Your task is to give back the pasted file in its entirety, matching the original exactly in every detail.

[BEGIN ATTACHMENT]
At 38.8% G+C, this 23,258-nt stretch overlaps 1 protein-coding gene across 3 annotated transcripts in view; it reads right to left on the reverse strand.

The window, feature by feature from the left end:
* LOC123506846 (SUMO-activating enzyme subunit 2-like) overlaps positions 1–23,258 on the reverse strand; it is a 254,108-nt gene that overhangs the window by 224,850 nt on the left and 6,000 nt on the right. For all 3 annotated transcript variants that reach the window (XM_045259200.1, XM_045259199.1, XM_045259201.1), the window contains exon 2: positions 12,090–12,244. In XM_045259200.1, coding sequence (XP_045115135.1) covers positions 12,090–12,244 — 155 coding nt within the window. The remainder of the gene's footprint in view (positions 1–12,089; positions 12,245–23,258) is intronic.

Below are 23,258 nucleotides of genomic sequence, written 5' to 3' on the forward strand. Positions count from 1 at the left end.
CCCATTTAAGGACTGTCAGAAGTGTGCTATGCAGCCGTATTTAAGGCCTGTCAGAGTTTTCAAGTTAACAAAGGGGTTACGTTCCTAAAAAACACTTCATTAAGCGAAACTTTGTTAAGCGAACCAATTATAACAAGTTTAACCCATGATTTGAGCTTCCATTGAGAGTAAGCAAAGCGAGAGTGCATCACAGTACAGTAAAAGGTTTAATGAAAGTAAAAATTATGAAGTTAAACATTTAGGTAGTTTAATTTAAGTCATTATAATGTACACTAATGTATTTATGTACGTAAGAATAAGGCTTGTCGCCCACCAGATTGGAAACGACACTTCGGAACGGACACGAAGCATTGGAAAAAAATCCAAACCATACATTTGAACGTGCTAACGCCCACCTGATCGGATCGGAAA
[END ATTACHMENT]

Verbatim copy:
At 38.8% G+C, this 23,258-nt stretch overlaps 1 protein-coding gene across 3 annotated transcripts in view; it reads right to left on the reverse strand.

The window, feature by feature from the left end:
* LOC123506846 (SUMO-activating enzyme subunit 2-like) overlaps positions 1–23,258 on the reverse strand; it is a 254,108-nt gene that overhangs the window by 224,850 nt on the left and 6,000 nt on the right. For all 3 annotated transcript variants that reach the window (XM_045259200.1, XM_045259199.1, XM_045259201.1), the window contains exon 2: positions 12,090–12,244. In XM_045259200.1, coding sequence (XP_045115135.1) covers positions 12,090–12,244 — 155 coding nt within the window. The remainder of the gene's footprint in view (positions 1–12,089; positions 12,245–23,258) is intronic.

Below are 23,258 nucleotides of genomic sequence, written 5' to 3' on the forward strand. Positions count from 1 at the left end.
CCCATTTAAGGACTGTCAGAAGTGTGCTATGCAGCCGTATTTAAGGCCTGTCAGAGTTTTCAAGTTAACAAAGGGGTTACGTTCCTAAAAAACACTTCATTAAGCGAAACTTTGTTAAGCGAACCAATTATAACAAGTTTAACCCATGATTTGAGCTTCCATTGAGAGTAAGCAAAGCGAGAGTGCATCACAGTACAGTAAAAGGTTTAATGAAAGTAAAAATTATGAAGTTAAACATTTAGGTAGTTTAATTTAAGTCATTATAATGTACACTAATGTATTTATGTACGTAAGAATAAGGCTTGTCGCCCACCAGATTGGAAACGACACTTCGGAACGGACACGAAGCATTGGAAAAAAATCCAAACCATACATTTGAACGTGCTAACGCCCACCTGATCGGATCGGAAA